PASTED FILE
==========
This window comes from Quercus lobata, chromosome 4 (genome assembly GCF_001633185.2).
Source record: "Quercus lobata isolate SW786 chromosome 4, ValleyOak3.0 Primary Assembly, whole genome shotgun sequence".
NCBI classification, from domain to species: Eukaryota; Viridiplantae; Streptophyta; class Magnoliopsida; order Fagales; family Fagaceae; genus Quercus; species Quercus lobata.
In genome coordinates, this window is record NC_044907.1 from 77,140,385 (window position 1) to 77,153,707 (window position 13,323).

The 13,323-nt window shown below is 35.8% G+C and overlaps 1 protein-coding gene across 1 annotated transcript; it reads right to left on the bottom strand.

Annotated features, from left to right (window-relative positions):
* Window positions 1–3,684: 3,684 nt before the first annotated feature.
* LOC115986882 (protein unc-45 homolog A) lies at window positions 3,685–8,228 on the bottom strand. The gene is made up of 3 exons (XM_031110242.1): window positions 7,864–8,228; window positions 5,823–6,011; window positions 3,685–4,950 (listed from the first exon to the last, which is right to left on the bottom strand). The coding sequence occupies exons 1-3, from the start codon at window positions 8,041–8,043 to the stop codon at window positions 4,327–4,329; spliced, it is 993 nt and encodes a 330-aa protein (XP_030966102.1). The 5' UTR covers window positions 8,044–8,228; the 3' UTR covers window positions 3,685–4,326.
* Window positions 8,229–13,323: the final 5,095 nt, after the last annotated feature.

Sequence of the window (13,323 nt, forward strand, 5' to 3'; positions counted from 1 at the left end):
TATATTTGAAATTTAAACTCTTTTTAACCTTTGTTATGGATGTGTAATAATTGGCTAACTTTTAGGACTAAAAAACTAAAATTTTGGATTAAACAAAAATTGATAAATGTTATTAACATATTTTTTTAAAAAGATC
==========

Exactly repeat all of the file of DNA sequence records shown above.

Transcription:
This window comes from Quercus lobata, chromosome 4 (genome assembly GCF_001633185.2).
Source record: "Quercus lobata isolate SW786 chromosome 4, ValleyOak3.0 Primary Assembly, whole genome shotgun sequence".
NCBI classification, from domain to species: Eukaryota; Viridiplantae; Streptophyta; class Magnoliopsida; order Fagales; family Fagaceae; genus Quercus; species Quercus lobata.
In genome coordinates, this window is record NC_044907.1 from 77,140,385 (window position 1) to 77,153,707 (window position 13,323).

The 13,323-nt window shown below is 35.8% G+C and overlaps 1 protein-coding gene across 1 annotated transcript; it reads right to left on the bottom strand.

Annotated features, from left to right (window-relative positions):
* Window positions 1–3,684: 3,684 nt before the first annotated feature.
* LOC115986882 (protein unc-45 homolog A) lies at window positions 3,685–8,228 on the bottom strand. The gene is made up of 3 exons (XM_031110242.1): window positions 7,864–8,228; window positions 5,823–6,011; window positions 3,685–4,950 (listed from the first exon to the last, which is right to left on the bottom strand). The coding sequence occupies exons 1-3, from the start codon at window positions 8,041–8,043 to the stop codon at window positions 4,327–4,329; spliced, it is 993 nt and encodes a 330-aa protein (XP_030966102.1). The 5' UTR covers window positions 8,044–8,228; the 3' UTR covers window positions 3,685–4,326.
* Window positions 8,229–13,323: the final 5,095 nt, after the last annotated feature.

Sequence of the window (13,323 nt, forward strand, 5' to 3'; positions counted from 1 at the left end):
TATATTTGAAATTTAAACTCTTTTTAACCTTTGTTATGGATGTGTAATAATTGGCTAACTTTTAGGACTAAAAAACTAAAATTTTGGATTAAACAAAAATTGATAAATGTTATTAACATATTTTTTTAAAAAGATC